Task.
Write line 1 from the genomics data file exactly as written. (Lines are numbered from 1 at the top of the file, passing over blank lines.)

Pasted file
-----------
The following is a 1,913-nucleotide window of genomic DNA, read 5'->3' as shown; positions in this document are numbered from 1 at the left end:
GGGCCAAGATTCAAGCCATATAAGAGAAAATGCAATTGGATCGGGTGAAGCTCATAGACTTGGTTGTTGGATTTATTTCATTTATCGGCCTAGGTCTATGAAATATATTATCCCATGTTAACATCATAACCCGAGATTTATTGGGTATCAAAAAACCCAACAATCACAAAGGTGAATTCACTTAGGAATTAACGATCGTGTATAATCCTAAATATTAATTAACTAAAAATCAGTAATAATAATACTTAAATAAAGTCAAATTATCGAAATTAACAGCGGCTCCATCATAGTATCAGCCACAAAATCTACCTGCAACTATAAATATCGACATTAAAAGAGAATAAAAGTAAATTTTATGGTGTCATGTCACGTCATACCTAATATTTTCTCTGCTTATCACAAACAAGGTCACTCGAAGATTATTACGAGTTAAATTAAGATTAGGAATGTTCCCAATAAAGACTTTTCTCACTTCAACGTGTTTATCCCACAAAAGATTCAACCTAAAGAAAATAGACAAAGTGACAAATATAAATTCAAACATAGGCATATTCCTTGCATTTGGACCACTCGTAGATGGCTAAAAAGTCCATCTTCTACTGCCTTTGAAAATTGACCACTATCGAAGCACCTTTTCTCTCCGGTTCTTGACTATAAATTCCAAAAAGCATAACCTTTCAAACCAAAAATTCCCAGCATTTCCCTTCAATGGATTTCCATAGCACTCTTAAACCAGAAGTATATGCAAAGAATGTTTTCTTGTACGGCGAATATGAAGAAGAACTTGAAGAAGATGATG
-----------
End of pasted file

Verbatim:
The following is a 1,913-nucleotide window of genomic DNA, read 5'->3' as shown; positions in this document are numbered from 1 at the left end: